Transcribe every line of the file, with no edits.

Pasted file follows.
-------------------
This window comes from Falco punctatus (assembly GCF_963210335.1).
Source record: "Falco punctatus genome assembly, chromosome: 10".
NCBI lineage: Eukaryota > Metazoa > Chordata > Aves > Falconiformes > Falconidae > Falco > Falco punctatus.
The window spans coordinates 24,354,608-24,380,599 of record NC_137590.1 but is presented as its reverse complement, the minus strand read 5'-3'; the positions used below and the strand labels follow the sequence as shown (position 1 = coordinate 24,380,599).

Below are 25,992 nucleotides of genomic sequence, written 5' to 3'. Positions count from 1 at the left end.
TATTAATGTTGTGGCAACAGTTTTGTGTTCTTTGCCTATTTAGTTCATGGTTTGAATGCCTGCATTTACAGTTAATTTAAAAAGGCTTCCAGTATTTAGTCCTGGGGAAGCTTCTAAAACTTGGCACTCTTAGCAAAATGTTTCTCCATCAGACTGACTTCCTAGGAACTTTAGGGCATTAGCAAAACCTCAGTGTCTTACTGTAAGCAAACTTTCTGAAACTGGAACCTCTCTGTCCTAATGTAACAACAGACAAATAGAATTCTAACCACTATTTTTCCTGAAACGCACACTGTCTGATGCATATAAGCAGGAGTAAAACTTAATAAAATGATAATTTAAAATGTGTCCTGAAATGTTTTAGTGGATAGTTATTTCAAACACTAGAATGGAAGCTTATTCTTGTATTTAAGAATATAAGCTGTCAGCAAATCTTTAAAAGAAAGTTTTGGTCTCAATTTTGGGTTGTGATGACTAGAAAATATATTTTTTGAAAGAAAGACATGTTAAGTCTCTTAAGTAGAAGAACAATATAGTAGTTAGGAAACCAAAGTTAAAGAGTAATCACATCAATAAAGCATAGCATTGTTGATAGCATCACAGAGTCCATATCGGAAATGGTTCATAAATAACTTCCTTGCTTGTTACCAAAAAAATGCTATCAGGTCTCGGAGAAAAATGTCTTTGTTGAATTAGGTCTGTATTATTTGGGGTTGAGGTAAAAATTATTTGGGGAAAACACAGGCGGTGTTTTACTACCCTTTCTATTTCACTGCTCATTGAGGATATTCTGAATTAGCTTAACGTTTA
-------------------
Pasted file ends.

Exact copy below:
This window comes from Falco punctatus (assembly GCF_963210335.1).
Source record: "Falco punctatus genome assembly, chromosome: 10".
NCBI lineage: Eukaryota > Metazoa > Chordata > Aves > Falconiformes > Falconidae > Falco > Falco punctatus.
The window spans coordinates 24,354,608-24,380,599 of record NC_137590.1 but is presented as its reverse complement, the minus strand read 5'-3'; the positions used below and the strand labels follow the sequence as shown (position 1 = coordinate 24,380,599).

Below are 25,992 nucleotides of genomic sequence, written 5' to 3'. Positions count from 1 at the left end.
TATTAATGTTGTGGCAACAGTTTTGTGTTCTTTGCCTATTTAGTTCATGGTTTGAATGCCTGCATTTACAGTTAATTTAAAAAGGCTTCCAGTATTTAGTCCTGGGGAAGCTTCTAAAACTTGGCACTCTTAGCAAAATGTTTCTCCATCAGACTGACTTCCTAGGAACTTTAGGGCATTAGCAAAACCTCAGTGTCTTACTGTAAGCAAACTTTCTGAAACTGGAACCTCTCTGTCCTAATGTAACAACAGACAAATAGAATTCTAACCACTATTTTTCCTGAAACGCACACTGTCTGATGCATATAAGCAGGAGTAAAACTTAATAAAATGATAATTTAAAATGTGTCCTGAAATGTTTTAGTGGATAGTTATTTCAAACACTAGAATGGAAGCTTATTCTTGTATTTAAGAATATAAGCTGTCAGCAAATCTTTAAAAGAAAGTTTTGGTCTCAATTTTGGGTTGTGATGACTAGAAAATATATTTTTTGAAAGAAAGACATGTTAAGTCTCTTAAGTAGAAGAACAATATAGTAGTTAGGAAACCAAAGTTAAAGAGTAATCACATCAATAAAGCATAGCATTGTTGATAGCATCACAGAGTCCATATCGGAAATGGTTCATAAATAACTTCCTTGCTTGTTACCAAAAAAATGCTATCAGGTCTCGGAGAAAAATGTCTTTGTTGAATTAGGTCTGTATTATTTGGGGTTGAGGTAAAAATTATTTGGGGAAAACACAGGCGGTGTTTTACTACCCTTTCTATTTCACTGCTCATTGAGGATATTCTGAATTAGCTTAACGTTTA